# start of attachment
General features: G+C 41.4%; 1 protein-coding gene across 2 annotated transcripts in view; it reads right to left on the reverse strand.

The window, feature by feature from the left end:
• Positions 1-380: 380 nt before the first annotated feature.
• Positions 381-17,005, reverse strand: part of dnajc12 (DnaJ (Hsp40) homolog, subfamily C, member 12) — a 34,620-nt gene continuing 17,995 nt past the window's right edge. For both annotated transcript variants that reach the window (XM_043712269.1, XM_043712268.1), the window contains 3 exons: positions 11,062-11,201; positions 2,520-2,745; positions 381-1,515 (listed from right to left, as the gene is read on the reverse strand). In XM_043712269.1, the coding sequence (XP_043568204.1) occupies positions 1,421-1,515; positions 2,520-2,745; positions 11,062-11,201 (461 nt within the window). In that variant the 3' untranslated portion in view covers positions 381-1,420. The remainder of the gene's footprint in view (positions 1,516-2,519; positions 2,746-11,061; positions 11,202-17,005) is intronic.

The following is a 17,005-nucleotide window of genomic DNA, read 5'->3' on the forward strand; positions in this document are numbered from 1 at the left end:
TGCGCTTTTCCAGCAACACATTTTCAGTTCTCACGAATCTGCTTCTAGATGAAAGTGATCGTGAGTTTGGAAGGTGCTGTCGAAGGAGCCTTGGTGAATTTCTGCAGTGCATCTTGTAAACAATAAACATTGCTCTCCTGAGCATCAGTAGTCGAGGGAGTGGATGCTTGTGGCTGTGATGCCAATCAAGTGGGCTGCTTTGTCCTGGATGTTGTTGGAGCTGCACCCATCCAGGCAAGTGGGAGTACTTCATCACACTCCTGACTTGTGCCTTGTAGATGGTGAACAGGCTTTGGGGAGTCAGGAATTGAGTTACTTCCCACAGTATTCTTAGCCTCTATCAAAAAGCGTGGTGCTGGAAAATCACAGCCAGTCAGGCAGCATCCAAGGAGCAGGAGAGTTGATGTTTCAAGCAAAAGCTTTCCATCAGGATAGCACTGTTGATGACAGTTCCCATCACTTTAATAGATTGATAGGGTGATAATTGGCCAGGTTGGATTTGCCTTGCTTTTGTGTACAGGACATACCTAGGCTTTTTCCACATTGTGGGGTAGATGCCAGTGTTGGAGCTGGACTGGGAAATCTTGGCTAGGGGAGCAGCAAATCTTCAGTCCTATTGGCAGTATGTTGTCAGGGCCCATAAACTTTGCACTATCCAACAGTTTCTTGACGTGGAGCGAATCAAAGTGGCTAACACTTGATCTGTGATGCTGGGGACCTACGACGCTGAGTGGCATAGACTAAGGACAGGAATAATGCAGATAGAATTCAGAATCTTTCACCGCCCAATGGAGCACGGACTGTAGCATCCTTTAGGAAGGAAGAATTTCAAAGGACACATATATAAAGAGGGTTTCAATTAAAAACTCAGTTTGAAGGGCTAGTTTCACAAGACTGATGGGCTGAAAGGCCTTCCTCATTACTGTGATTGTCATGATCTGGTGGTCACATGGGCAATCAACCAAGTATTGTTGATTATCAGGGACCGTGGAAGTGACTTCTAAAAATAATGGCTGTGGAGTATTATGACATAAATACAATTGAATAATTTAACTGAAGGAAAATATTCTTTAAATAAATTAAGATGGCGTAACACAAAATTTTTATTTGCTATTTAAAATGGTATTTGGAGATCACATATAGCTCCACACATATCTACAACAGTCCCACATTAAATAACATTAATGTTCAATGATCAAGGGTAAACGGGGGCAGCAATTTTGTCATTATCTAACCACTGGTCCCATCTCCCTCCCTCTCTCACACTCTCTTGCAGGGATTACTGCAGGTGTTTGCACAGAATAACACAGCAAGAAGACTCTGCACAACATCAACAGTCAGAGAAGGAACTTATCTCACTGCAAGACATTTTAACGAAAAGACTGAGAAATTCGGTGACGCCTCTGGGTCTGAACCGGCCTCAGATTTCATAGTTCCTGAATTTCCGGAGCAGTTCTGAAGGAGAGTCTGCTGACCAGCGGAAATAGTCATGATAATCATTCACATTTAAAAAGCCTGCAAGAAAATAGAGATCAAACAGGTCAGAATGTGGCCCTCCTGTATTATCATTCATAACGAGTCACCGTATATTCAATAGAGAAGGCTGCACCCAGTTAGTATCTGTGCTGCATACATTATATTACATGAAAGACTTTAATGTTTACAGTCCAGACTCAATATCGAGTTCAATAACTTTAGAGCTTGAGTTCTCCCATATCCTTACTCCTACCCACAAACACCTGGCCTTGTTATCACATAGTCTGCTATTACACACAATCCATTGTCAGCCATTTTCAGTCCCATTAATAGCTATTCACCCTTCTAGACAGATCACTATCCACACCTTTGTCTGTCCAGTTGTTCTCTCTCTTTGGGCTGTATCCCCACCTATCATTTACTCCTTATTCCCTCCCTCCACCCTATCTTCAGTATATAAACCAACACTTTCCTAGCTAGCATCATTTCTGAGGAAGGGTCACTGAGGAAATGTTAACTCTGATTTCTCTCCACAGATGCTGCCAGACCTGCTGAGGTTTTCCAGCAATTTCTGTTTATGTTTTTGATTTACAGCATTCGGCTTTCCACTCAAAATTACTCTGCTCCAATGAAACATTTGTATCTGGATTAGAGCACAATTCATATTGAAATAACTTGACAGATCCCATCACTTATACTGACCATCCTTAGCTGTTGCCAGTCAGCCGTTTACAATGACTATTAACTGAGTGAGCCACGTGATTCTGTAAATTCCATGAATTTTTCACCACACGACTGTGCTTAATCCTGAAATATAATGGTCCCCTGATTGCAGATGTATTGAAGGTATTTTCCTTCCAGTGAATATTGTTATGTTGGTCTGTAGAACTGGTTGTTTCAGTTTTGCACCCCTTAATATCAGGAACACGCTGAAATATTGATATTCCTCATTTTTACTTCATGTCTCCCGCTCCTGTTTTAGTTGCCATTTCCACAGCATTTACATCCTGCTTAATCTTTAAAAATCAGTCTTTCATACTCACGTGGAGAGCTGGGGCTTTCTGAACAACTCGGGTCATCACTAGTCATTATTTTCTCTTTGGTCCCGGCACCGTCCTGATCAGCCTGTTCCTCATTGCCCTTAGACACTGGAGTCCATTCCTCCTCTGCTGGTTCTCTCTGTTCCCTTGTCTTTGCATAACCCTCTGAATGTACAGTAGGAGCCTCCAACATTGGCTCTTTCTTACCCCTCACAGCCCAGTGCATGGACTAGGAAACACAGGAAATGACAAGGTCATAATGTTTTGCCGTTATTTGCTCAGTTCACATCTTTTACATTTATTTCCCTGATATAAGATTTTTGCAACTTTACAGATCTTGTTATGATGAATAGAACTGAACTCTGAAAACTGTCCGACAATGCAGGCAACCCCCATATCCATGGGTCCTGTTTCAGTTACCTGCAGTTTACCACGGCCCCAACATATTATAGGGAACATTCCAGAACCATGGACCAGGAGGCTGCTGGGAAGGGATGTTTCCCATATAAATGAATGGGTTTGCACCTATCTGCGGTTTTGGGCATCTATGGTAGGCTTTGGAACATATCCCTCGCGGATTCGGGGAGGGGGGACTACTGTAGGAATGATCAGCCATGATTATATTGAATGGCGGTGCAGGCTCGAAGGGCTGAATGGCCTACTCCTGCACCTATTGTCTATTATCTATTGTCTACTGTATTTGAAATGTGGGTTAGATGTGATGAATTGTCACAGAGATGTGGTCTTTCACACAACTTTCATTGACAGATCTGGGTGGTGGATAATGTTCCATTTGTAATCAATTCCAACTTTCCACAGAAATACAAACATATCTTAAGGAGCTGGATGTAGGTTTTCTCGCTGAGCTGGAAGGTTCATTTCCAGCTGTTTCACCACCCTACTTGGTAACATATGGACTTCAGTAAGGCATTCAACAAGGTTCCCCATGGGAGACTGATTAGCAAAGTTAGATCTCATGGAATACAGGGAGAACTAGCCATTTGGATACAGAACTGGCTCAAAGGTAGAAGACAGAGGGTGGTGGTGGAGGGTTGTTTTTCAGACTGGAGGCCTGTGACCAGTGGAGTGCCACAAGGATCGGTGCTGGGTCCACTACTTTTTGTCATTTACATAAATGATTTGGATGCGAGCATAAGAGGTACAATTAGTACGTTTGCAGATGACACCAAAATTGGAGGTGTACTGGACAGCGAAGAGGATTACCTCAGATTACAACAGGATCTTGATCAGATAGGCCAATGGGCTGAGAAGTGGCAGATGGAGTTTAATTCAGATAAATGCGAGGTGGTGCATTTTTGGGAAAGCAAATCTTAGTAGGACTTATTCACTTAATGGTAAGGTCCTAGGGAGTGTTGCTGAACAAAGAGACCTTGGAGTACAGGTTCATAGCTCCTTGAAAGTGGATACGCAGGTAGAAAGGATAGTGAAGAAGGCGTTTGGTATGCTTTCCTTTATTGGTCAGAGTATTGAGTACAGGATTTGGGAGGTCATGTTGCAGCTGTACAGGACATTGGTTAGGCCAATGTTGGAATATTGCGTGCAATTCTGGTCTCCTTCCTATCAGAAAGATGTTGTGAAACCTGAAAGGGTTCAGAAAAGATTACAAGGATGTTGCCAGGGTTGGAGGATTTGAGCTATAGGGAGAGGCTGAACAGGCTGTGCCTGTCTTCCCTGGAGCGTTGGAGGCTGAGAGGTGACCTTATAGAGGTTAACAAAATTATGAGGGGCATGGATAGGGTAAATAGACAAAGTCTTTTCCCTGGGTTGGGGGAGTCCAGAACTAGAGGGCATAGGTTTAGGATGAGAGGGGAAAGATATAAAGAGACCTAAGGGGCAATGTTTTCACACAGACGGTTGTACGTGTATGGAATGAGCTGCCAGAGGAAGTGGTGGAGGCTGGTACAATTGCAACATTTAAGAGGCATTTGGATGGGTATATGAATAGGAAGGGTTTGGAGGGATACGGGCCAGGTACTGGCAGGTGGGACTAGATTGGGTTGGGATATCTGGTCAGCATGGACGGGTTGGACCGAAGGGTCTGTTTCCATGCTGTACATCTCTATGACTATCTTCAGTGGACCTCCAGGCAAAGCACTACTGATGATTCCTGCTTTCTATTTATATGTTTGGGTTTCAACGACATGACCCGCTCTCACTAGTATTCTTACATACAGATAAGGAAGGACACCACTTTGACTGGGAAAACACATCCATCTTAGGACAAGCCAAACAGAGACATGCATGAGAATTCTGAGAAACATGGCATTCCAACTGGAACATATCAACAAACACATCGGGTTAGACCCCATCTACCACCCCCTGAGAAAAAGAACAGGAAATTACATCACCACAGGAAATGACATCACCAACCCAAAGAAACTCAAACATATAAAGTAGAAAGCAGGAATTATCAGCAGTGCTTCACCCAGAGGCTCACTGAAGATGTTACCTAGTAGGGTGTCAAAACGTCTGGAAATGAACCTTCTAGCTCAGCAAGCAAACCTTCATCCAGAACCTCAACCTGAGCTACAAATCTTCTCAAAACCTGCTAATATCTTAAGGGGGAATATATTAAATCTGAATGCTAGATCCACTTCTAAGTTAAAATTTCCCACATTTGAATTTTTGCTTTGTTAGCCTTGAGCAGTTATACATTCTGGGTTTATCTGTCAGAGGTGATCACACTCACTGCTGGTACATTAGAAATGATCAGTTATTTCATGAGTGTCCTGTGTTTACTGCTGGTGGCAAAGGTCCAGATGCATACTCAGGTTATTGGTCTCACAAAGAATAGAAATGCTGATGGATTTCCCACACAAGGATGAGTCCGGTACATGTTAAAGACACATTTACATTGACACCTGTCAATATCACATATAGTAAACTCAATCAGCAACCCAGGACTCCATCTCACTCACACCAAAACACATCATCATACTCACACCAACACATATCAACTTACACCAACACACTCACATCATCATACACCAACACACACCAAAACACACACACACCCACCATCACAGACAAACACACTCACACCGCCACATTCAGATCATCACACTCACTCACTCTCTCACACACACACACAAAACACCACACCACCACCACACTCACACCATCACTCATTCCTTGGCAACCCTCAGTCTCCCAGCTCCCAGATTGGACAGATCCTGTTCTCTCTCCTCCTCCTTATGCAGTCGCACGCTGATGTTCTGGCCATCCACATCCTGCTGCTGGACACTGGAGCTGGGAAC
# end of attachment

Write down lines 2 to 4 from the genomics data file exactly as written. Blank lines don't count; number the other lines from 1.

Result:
The window, feature by feature from the left end:
• Positions 1-380: 380 nt before the first annotated feature.
• Positions 381-17,005, reverse strand: part of dnajc12 (DnaJ (Hsp40) homolog, subfamily C, member 12) — a 34,620-nt gene continuing 17,995 nt past the window's right edge. For both annotated transcript variants that reach the window (XM_043712269.1, XM_043712268.1), the window contains 3 exons: positions 11,062-11,201; positions 2,520-2,745; positions 381-1,515 (listed from right to left, as the gene is read on the reverse strand). In XM_043712269.1, the coding sequence (XP_043568204.1) occupies positions 1,421-1,515; positions 2,520-2,745; positions 11,062-11,201 (461 nt within the window). In that variant the 3' untranslated portion in view covers positions 381-1,420. The remainder of the gene's footprint in view (positions 1,516-2,519; positions 2,746-11,061; positions 11,202-17,005) is intronic.